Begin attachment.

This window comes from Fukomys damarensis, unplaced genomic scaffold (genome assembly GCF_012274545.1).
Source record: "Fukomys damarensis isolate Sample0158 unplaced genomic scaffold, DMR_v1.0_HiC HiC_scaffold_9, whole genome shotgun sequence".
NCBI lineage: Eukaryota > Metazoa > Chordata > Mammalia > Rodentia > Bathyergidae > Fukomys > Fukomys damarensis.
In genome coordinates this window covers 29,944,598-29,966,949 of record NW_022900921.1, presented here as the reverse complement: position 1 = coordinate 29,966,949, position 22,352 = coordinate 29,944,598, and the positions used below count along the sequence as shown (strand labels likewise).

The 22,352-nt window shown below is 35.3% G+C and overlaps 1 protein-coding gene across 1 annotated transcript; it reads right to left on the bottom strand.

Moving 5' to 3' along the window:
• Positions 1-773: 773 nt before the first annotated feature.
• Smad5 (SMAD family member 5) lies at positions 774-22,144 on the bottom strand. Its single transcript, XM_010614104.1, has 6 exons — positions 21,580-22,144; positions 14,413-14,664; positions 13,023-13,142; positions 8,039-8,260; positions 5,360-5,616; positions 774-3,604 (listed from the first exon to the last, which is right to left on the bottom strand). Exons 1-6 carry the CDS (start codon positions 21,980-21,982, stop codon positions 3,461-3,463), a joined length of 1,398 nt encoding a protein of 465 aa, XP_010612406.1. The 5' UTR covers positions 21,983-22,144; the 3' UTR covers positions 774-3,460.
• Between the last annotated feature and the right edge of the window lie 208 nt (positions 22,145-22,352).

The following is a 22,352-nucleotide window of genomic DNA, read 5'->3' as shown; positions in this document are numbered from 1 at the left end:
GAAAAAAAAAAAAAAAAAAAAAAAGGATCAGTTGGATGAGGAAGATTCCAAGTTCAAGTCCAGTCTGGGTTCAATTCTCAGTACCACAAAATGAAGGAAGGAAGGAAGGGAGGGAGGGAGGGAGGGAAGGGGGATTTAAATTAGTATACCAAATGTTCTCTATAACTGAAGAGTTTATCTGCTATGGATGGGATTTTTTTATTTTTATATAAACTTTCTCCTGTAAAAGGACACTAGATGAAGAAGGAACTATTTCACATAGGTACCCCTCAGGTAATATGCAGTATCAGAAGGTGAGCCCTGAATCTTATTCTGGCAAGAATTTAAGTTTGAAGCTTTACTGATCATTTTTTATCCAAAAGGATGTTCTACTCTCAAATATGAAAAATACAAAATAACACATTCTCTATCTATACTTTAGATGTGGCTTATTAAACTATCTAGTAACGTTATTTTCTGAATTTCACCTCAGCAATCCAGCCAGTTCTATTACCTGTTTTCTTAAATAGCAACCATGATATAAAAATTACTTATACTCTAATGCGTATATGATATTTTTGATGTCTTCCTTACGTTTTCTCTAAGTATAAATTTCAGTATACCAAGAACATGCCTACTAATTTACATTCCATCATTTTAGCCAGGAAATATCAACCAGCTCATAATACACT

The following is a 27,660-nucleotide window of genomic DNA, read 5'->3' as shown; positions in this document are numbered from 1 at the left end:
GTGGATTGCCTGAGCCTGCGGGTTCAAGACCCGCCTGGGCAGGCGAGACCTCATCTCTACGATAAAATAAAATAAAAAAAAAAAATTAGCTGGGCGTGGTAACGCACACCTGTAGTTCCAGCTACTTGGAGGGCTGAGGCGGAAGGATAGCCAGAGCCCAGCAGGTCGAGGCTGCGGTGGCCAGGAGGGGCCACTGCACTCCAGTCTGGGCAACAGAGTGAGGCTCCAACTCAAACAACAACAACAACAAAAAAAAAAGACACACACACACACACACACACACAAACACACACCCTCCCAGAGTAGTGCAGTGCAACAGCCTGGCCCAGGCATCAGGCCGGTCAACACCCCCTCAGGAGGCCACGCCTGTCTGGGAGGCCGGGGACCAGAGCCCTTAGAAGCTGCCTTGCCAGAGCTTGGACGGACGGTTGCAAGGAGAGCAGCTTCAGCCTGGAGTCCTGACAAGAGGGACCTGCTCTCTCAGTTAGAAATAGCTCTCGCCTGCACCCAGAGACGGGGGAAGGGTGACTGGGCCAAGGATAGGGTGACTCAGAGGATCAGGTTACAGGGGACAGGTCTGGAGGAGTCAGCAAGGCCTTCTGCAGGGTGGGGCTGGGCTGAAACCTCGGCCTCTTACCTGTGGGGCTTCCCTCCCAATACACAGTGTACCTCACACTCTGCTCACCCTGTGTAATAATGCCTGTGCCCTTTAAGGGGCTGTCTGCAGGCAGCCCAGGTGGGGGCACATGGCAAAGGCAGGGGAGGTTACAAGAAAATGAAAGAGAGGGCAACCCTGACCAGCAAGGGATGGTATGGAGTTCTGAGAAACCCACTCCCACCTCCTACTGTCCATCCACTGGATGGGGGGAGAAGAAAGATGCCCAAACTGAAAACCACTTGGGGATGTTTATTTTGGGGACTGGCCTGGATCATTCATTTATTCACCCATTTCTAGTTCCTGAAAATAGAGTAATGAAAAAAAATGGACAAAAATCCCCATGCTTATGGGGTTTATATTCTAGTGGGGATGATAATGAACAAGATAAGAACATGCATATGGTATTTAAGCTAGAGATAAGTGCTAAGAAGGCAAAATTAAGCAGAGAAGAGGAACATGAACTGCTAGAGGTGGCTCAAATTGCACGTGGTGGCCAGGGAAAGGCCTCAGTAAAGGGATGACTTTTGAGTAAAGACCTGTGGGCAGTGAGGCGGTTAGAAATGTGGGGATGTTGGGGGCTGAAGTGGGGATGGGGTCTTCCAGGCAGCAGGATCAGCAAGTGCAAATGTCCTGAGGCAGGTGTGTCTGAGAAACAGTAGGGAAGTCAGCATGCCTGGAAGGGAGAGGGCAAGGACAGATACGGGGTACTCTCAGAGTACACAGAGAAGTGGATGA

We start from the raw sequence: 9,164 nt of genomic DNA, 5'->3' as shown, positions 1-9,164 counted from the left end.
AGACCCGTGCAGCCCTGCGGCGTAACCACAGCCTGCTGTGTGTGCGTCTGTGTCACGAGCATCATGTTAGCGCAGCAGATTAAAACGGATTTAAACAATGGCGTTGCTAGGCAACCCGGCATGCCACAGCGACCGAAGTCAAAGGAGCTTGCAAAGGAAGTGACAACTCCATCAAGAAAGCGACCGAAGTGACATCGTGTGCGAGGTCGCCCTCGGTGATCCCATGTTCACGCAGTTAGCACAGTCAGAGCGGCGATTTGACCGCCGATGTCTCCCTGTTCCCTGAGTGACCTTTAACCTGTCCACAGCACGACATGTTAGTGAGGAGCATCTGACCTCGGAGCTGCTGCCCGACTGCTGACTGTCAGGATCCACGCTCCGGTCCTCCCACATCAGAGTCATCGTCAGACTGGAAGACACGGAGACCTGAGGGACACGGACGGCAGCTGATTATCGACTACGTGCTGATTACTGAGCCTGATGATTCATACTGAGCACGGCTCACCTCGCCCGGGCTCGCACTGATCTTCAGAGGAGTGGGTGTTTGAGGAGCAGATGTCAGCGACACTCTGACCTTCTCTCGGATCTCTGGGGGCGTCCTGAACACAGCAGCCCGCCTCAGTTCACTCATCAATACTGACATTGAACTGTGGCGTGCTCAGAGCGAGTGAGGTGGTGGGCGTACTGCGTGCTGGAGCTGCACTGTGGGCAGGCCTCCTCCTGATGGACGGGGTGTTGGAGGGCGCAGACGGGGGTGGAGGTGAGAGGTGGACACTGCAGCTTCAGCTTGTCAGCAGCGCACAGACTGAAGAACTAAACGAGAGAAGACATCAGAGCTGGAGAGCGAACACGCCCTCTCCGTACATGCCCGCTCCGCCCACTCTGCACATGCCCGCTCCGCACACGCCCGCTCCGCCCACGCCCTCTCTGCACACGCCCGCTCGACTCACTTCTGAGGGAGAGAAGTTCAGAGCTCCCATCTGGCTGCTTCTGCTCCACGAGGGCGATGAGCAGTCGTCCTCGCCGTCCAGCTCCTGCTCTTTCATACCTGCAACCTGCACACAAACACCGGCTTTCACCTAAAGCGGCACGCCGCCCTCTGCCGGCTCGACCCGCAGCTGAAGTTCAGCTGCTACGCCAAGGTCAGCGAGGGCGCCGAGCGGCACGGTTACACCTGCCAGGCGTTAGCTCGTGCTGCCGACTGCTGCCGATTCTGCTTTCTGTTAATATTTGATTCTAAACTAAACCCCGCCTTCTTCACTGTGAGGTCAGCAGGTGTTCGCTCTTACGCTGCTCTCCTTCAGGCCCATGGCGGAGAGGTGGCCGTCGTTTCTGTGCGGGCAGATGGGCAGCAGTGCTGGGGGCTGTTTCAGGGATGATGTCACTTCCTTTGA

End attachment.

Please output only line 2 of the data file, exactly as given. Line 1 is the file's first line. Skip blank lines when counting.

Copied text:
Source record: "Fukomys damarensis isolate Sample0158 unplaced genomic scaffold, DMR_v1.0_HiC HiC_scaffold_9, whole genome shotgun sequence".